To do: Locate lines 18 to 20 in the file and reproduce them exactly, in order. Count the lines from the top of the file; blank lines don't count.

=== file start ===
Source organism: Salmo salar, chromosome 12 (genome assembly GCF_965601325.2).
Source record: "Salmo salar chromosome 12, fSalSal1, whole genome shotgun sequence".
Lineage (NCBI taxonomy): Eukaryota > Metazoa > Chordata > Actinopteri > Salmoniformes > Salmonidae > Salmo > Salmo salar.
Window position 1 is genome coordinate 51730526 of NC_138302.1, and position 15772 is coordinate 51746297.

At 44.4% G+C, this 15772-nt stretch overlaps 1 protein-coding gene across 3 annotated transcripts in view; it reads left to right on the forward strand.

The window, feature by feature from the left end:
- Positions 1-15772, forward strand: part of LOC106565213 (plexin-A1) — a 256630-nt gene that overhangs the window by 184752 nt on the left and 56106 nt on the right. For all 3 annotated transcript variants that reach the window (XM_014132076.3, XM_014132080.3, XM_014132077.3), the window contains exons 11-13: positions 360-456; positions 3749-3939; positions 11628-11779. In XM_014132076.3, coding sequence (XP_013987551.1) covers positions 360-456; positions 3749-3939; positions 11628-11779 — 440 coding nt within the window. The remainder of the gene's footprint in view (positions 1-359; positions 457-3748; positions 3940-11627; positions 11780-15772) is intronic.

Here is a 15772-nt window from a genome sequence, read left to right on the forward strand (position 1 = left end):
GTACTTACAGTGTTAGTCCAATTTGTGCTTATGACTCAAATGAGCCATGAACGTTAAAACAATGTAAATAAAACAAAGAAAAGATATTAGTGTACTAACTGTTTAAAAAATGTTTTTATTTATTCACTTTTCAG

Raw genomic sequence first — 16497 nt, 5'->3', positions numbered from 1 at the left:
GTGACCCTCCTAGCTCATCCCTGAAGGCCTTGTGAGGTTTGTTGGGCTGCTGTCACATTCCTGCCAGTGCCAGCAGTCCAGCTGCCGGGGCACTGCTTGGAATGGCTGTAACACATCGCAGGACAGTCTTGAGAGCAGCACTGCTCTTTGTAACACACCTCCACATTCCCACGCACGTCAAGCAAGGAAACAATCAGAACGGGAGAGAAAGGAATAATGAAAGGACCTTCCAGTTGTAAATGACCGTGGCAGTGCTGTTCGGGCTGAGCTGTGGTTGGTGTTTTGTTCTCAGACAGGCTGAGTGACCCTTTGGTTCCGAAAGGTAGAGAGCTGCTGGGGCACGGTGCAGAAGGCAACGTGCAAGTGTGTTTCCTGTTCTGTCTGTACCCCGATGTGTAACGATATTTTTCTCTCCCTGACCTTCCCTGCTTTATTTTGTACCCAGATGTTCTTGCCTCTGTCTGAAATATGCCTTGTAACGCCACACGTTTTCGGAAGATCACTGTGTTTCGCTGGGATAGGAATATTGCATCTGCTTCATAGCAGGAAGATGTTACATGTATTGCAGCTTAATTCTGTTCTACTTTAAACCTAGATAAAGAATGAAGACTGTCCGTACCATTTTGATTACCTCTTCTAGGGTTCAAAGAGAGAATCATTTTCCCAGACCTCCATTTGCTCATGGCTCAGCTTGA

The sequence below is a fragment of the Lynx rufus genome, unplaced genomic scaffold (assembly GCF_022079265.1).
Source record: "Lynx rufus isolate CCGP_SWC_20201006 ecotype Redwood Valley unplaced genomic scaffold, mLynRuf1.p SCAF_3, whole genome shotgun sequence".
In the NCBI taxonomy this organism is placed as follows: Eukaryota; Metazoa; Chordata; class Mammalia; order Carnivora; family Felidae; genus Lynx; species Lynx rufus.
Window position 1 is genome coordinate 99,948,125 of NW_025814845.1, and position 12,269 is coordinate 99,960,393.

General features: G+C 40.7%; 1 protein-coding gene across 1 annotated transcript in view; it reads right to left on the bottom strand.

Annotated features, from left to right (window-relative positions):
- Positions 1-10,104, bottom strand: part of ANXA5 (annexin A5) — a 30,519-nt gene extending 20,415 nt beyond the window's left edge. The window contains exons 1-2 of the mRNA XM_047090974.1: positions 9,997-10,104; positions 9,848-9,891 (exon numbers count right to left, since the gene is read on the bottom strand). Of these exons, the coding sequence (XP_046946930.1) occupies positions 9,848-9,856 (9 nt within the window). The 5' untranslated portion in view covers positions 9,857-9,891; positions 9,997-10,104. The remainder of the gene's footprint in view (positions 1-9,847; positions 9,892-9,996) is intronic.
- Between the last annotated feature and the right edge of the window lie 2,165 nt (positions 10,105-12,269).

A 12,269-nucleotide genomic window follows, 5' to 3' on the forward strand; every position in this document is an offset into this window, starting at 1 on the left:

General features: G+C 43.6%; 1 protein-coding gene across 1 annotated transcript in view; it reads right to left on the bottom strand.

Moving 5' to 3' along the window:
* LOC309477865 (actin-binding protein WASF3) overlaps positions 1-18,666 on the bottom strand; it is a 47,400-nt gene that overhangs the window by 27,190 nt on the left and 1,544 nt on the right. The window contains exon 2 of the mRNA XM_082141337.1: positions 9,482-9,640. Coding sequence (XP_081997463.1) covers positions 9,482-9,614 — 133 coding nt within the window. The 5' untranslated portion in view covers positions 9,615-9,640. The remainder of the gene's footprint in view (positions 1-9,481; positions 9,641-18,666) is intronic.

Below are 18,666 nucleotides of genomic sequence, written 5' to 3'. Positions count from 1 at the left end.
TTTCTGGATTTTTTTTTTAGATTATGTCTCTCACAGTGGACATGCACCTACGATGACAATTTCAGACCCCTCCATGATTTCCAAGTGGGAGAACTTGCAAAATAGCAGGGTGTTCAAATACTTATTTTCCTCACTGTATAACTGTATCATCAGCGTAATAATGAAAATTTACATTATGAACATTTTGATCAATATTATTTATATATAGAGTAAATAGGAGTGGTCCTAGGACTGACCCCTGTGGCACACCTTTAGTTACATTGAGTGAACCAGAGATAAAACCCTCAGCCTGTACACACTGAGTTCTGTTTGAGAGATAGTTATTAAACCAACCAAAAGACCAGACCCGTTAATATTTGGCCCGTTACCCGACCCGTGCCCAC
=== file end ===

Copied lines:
- Positions 1-10,104, bottom strand: part of ANXA5 (annexin A5) — a 30,519-nt gene extending 20,415 nt beyond the window's left edge. The window contains exons 1-2 of the mRNA XM_047090974.1: positions 9,997-10,104; positions 9,848-9,891 (exon numbers count right to left, since the gene is read on the bottom strand). Of these exons, the coding sequence (XP_046946930.1) occupies positions 9,848-9,856 (9 nt within the window). The 5' untranslated portion in view covers positions 9,857-9,891; positions 9,997-10,104. The remainder of the gene's footprint in view (positions 1-9,847; positions 9,892-9,996) is intronic.
- Between the last annotated feature and the right edge of the window lie 2,165 nt (positions 10,105-12,269).

A 12,269-nucleotide genomic window follows, 5' to 3' on the forward strand; every position in this document is an offset into this window, starting at 1 on the left: